Two important products were introduced this week. One was the new iPad from Apple. The other was SQL Server 2012 from Microsoft.

With all the coverage of Apple’s third-generation tablet, everything else in the tech industry ground to a halt. Not just the tech industry. Heck, even CNN and The New York Times sent out alerts:

From: CNN Breaking News
Subject: CNN Breaking News
Date: March 7, 2012 11:06:03 AM PST

Apple unveils new iPad with HD display, better camera and 4G wireless. Starting price remains $499.

One CNN Center Atlanta, GA 30303
(c) & (r) 2012 Cable News Network

That alert sums up Apple’s news, so let’s talk about SQL Server 2012. Large-scale enterprise databases, like SQL Server, DB2 or Oracle, are the least talked-about parts of IT infrastructure. They’re big, they’re fast, they’re essential to any data center or for any n-tiered application.

Despite all the talk about clouds—and Database-as-a-Service—performance and bandwidth dictate that database servers must remain close to their application servers. For truly large projects, those are staying entirely or mainly on-premise for years to come. Yet SQL Server 2012 anticipates the move to the cloud, and it makes it feasible to have applications that span both on-premise data centers and cloud-based servers. That’s important.

SQL Server 2012 isn’t really news, of course. Customers have been using it for months; March 6 only saw the official “release to manufacturing” of the bits. Most of the details came out last October, when Microsoft started its previews, and focused on Big Data and integration with Hadoop.

The list of other changes (beyond the Hadoop, Big Data and cloud features) shows an incremental upgrade. Better high-availability functions with multiple subject failover clusters and more flexible failover policies. Programmability enhancements with statistical semantic search, property-scoped full-text search and customizable proximity search, ad hoc query paging, circular arc segment support for spatial types, and support for sequence objects. Some needed scalability and performance enhancements for data warehouses, and support for 15,000 partitions (up from 1,000 partitions). And improvements to permissions and role-based management, as well as better auditability.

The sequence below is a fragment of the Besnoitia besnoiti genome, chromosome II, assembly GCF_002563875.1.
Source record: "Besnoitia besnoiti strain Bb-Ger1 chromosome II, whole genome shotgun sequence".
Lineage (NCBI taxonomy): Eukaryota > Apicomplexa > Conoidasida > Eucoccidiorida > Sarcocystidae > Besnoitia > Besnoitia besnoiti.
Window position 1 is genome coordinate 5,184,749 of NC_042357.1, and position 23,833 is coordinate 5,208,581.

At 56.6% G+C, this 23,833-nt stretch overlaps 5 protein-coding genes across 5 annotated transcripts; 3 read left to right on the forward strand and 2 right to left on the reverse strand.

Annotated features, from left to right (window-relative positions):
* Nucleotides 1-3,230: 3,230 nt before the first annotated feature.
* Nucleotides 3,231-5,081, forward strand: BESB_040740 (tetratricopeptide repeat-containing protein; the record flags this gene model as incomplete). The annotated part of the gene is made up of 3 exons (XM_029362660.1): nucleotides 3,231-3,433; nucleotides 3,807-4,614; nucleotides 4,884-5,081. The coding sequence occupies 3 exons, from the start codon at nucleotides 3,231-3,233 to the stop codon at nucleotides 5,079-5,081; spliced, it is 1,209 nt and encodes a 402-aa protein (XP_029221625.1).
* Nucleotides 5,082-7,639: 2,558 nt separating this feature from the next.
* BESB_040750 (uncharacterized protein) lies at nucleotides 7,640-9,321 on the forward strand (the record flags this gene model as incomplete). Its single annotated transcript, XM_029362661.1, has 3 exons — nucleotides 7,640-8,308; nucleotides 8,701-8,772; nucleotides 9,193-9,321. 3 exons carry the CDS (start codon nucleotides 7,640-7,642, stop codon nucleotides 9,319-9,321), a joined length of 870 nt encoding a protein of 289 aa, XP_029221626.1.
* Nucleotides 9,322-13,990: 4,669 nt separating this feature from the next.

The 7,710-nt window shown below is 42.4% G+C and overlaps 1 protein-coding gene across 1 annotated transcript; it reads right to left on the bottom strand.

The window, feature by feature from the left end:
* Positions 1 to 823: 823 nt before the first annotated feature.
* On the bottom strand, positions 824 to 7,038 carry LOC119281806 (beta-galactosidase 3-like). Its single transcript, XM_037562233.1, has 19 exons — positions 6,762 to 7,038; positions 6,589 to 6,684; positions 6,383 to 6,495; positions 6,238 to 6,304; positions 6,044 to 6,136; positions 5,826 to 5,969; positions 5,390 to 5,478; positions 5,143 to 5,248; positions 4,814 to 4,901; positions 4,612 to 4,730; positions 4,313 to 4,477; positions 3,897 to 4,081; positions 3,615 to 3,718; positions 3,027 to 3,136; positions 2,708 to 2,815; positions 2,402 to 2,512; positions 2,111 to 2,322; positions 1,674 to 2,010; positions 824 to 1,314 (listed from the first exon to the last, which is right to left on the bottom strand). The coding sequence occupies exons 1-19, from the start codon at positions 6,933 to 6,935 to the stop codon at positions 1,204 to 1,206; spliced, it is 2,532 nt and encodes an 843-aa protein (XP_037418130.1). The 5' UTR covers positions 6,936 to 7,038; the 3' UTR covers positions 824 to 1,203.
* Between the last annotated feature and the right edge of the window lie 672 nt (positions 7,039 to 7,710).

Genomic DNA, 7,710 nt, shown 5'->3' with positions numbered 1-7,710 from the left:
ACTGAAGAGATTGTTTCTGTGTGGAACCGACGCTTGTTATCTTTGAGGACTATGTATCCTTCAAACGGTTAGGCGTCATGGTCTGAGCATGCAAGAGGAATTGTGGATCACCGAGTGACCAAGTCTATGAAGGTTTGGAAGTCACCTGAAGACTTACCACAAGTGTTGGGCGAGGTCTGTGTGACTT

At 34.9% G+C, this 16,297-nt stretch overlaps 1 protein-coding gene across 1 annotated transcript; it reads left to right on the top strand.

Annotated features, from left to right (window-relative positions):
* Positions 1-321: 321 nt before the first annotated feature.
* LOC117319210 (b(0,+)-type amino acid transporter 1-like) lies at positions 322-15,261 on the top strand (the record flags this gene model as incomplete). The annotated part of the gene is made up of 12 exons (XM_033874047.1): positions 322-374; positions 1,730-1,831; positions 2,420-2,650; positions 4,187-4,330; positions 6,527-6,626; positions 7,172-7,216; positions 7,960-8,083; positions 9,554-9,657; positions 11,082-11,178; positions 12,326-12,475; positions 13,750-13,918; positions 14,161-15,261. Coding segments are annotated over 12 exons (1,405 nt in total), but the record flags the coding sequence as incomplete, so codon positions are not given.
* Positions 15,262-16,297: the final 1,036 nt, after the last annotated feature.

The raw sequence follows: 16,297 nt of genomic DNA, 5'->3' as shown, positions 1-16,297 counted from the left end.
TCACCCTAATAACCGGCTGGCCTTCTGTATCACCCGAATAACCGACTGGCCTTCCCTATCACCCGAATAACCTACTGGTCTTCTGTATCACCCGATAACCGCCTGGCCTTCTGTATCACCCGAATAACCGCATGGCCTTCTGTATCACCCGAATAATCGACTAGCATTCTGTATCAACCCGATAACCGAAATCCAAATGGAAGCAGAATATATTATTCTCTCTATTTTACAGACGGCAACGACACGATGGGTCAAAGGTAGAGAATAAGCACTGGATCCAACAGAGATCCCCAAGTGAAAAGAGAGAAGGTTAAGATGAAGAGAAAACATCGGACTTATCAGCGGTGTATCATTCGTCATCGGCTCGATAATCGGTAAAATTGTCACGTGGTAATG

Is SQL Server 2012 a must-have upgrade? The answer is the same as with the new iPad: only if you need the new features right now. Otherwise, no.

If you’re dying to make the move to mix cloud/on-premise computing (or you want 4G LTE networking in your tablet), you should budget to make that purchase sooner rather than later.

But if you are happy with your existing SQL Server 2008 R2 (or iPad 2), then keep your wallet in your pocket. Sure, you’ll probably go there eventually, but there’s no rational reason to be the first to make the upgrade. Give SQL Server 2012 (and the new iPad) time to settle down.

Alan Zeichick is editorial director of SD Times. Read his blog at